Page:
Walt Disney World
This is my first time at any version of Disneyland or Disney World. I know, I know, I’m an American, I grew up in California, how can this be? When I was a kid instead of going to Disneyland, I usually spent my vacations riding my pony at home or hanging out with my cousins in England, having giant water balloon fights or riding their ponies. I was totally happy with the trade off. When I was in France in 2000 I considered going to Euro Disney, just to be funny, but then I went to Amsterdam for an extra day instead.
We needed to do some work on the coach, and there is a shop that specializes in the GMC Motorhome in Orlando. It seemed silly to go to all the way to Florida and not go to Disney World, and we were intrigued by Epcot, so we said what the hell. I was pretty sad to learn that the Harry Potter World is at Universal Studios, but maybe it’s better not to see Hogwarts with a Central Florida blue sky behind it. And it’s way too hot to drink butterbeer. Or so I told myself.
We booked ourselves into a KOA, since the Fort Wilderness campground at Disney World (which looked awesome... you take a boat into the park!) was about $250 a night that weekend, which is about 7 times more than a normal campsite. We also booked the dog a room at the pet resort, which has all sorts of add-on’s, including doggie ice cream and a $6 bedtime story if your pet stays the night.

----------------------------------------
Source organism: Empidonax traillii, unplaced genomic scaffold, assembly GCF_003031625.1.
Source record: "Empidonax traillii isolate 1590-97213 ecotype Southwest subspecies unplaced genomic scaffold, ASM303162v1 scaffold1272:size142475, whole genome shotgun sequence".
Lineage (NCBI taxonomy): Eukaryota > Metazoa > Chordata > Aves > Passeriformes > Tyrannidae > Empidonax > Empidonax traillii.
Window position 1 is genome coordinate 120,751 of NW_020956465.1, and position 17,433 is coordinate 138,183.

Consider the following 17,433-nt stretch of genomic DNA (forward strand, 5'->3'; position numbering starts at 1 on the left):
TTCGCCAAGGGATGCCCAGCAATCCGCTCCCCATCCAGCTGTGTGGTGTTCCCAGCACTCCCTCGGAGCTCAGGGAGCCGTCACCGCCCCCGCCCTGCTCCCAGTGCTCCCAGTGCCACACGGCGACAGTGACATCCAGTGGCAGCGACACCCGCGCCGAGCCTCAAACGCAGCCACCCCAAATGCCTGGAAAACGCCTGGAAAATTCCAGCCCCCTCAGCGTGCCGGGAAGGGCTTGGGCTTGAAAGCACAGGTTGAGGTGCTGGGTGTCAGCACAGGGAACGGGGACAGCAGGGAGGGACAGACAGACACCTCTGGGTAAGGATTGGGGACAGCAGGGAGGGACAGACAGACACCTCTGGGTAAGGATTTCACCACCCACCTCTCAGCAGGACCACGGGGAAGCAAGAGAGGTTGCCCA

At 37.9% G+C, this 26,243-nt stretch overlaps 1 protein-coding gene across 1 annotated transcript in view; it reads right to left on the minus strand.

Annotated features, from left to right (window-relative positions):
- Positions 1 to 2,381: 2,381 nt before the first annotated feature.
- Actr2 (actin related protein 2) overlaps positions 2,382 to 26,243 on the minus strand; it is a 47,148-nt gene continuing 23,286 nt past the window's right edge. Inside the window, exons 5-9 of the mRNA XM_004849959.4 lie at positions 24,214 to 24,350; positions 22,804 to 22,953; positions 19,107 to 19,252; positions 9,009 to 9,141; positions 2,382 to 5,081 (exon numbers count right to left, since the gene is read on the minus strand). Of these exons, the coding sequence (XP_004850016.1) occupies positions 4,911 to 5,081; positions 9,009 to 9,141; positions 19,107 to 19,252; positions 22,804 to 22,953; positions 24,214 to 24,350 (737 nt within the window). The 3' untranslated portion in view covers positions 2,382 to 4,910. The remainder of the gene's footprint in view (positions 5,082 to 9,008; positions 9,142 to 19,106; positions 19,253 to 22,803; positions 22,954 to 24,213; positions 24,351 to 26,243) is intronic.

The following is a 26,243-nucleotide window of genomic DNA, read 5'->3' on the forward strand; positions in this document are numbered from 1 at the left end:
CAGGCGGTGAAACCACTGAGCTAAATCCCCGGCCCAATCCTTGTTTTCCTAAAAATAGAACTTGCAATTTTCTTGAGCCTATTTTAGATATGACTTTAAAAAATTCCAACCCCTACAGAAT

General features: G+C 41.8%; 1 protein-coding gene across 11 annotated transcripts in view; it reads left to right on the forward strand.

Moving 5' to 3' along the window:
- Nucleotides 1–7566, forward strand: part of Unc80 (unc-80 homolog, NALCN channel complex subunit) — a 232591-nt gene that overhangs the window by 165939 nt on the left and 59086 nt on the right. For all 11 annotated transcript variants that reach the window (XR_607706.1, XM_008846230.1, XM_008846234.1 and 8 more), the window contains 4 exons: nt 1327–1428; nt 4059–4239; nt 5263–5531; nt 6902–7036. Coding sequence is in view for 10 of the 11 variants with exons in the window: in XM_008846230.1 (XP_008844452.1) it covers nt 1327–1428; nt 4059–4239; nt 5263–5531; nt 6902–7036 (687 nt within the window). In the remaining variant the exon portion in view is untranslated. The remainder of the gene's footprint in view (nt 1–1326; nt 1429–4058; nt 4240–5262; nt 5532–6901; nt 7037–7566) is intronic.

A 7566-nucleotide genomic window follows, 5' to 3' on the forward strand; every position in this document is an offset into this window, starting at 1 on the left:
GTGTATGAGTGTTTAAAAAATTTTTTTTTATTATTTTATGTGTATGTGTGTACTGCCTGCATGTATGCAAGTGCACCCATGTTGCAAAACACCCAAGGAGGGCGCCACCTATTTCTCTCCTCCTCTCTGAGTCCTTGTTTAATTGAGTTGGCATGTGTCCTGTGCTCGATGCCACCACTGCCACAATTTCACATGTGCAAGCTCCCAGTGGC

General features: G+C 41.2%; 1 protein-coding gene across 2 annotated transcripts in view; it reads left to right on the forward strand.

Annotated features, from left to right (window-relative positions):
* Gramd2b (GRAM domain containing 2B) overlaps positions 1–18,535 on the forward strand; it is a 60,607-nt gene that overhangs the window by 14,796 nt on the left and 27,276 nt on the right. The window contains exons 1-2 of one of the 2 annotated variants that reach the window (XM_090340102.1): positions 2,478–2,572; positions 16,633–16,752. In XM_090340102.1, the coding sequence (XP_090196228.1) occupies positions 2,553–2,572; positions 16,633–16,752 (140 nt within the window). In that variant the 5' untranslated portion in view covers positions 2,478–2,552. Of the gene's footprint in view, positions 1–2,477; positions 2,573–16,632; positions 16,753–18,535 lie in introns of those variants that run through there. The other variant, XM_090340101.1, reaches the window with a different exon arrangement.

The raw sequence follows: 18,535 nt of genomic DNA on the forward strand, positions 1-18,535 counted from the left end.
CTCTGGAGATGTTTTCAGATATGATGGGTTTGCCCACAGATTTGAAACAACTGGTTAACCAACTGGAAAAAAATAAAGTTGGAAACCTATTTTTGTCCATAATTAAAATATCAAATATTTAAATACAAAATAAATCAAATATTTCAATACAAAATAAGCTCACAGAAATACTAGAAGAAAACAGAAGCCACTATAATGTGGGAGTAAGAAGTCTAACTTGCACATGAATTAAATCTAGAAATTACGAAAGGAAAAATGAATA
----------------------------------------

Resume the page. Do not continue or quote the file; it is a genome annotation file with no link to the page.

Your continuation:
After parking and taking the tram, we took the slow boat into the park, or rather we took the ferry into the park which was really, really slow. I think it took an hour total. That turned out to be a theme that day, as the monorail on the way home ran at half speed and then had to wait for another monorail to get out of the way, so we got to hang out on the track for 20 minutes looking at the Polynesian Resort with the AC on the Arctic setting, with a carload of punchy 4 year-olds who had to be at least 4 hours past needing a nap.
Basically, Disney World is a theme park of America in the 1800’s. Which made the park appeal to me a lot more than I though it would. I guess I thought it was going to be all princesses and tea cup rides, which it has, but that’s just one bit of the park, and it’s all in one area so you can walk through it once and then go somewhere else. We saw a lot of little girls in polyester princess dresses, which is really mean when it’s 85 degrees outside with 85% humidity. They should really consider using cotton.
By far we spent the most time in Frontier Land and Liberty Square. Frontier Land looks like Virginia City, Nevada crossed with Bryce Canyon, Utah. Thunder Mountain Railroad goes past hoodoo’s and geysers and old mine shafts and it made Paul really miss the Southwest. Liberty Square is based on small towns on the East Coast, and has what a guide on the Jungle Cruise described as “the most patriotic 22 minute nap you’ll ever have”, at the animatronic Hall of Presidents. Going in a kid wailed, “but I don’t want to go on this ride!” I hear you kid. The screens were impressive, but an animatronic Lincoln is still creepy. I also know way too much about American History to not snort at such a glossy, sanitized version of the Presidents. Although, even a sanitized Andrew Jackson still has great soundbites.